Child Bapstism/Dedication FAQs

Q. Is this child “dedication” or “baptism?”

A. We’re leaving this decision up to parents. Some Christian traditions practice child dedication, others practice infant baptism. We do not see this difference as an issue to be overly concerned about. At the heart of both practices are parents making a solemn commitment to raise their child in the faith – to identify their child with Jesus and the promises of God, and to do their best (with God’s help, and with the support of their faith community) to raise their child to follow Jesus. At VP we’d rather celebrate a parent’s desire to make this commitment rather than get uptight about which practice is the “right” one. More directly, we get way more excited about “what” parents are choosing to do rather than “how” they choose to do it. So we let parent decide if they want to “dedicate” or “baptize” (using the sprinkling of water) their child.

Q. What does a typical celebration include?

A. A couple times a year we will take time during a morning gathering to celebrate child dedications and baptisms. Often we will do them either at the beginning of the gathering, or after the singing. The celebration will typically begin with some Scripture reading and context for the occasion, along with acknowledgement of the commitment participating parents are making when deciding to dedicate or baptize their children. There is also usually some acknowledgment of commitment from the gathered community of faith. Parents will have a chance to share too. A pastor will then facilitate the dedicating or baptism of each child.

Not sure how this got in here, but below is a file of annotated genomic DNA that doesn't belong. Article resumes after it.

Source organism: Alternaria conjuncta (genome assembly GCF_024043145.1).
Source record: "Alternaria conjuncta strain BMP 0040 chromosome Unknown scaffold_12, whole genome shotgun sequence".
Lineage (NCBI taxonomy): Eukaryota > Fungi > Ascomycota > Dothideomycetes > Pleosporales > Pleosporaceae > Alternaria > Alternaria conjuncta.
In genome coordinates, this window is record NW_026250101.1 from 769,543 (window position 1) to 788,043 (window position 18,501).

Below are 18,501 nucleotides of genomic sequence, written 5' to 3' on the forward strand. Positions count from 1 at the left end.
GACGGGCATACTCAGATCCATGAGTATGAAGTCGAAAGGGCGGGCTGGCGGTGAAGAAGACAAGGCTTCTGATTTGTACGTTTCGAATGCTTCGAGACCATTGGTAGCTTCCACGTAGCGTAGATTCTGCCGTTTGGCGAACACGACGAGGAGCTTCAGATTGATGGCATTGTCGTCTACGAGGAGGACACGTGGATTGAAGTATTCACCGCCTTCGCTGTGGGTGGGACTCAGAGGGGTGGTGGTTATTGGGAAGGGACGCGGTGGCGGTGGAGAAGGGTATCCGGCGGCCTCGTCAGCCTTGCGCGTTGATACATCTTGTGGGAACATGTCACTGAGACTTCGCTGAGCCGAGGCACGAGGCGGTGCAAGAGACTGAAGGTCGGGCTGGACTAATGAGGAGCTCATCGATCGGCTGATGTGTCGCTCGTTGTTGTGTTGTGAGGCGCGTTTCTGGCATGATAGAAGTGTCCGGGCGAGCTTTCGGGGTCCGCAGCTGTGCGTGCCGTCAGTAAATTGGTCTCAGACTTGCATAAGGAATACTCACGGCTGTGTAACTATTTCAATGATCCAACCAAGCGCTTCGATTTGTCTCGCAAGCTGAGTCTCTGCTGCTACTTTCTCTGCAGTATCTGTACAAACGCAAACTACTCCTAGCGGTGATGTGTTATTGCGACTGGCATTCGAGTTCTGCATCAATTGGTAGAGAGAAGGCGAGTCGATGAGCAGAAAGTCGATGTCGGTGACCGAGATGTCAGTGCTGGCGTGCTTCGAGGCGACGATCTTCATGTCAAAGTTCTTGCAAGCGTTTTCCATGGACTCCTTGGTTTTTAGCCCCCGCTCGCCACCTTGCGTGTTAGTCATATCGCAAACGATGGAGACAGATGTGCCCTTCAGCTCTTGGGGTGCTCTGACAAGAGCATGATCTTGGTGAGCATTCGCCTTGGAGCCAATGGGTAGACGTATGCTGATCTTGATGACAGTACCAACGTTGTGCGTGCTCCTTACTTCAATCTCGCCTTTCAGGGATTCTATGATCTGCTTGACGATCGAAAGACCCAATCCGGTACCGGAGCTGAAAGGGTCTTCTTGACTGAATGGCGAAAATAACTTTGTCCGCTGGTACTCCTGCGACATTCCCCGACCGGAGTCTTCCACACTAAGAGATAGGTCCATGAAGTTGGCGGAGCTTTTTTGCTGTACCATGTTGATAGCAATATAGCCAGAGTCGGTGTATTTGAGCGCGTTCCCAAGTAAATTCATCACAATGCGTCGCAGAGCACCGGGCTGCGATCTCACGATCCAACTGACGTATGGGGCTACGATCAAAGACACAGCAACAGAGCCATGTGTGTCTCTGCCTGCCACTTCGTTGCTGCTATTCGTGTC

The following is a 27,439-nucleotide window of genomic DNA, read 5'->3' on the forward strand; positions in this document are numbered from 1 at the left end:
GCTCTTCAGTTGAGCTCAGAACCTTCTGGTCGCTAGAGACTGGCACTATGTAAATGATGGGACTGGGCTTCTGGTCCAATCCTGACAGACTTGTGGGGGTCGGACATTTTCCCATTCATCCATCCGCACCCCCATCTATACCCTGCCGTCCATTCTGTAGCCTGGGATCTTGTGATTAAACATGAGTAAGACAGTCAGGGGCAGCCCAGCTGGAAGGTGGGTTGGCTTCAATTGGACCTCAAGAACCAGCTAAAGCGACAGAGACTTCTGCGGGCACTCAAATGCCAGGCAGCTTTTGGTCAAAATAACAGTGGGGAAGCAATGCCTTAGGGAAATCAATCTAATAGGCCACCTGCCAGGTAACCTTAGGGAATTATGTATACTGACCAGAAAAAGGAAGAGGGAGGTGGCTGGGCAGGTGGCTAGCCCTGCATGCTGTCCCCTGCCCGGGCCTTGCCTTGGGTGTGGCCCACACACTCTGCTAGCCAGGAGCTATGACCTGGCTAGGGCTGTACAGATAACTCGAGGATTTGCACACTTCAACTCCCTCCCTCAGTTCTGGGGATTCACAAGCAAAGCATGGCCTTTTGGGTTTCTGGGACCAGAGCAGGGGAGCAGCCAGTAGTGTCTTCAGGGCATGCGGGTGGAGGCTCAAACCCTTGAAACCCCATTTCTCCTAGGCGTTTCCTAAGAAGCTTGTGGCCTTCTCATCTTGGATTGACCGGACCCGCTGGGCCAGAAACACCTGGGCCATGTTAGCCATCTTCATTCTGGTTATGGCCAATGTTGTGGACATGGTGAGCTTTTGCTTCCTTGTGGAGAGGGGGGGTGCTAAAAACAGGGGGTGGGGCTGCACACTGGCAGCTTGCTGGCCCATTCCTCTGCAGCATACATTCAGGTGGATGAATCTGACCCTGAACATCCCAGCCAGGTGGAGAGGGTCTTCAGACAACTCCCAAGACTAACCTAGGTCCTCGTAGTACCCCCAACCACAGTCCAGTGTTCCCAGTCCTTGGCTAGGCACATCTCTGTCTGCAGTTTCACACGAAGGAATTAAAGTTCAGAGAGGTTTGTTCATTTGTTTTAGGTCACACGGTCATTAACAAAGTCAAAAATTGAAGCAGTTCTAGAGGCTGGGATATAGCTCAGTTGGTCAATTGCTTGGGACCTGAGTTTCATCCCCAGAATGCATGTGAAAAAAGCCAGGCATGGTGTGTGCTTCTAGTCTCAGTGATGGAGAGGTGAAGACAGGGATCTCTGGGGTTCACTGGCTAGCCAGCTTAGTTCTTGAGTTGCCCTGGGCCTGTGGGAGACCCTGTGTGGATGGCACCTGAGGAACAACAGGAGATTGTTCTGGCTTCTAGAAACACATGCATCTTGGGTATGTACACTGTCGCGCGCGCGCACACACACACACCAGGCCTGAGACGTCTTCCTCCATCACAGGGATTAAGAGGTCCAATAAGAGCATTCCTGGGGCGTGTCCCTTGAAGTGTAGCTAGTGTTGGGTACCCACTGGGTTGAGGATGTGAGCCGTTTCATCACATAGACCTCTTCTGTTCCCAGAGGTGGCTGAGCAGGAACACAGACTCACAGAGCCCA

Q. Is there an “age limit” for children?

A. While dedication/baptism usually takes place with infants, it is also appropriate for young children. Obviously, dedicating or baptizing a child is a decision that parents make as a visible sign of their commitment to raise their child to know and follow Jesus. As a child reaches school-age and/or is able to decide for him/herself to follow Jesus, we would steer that child toward our “Going Public” event rather than child dedication/baptism.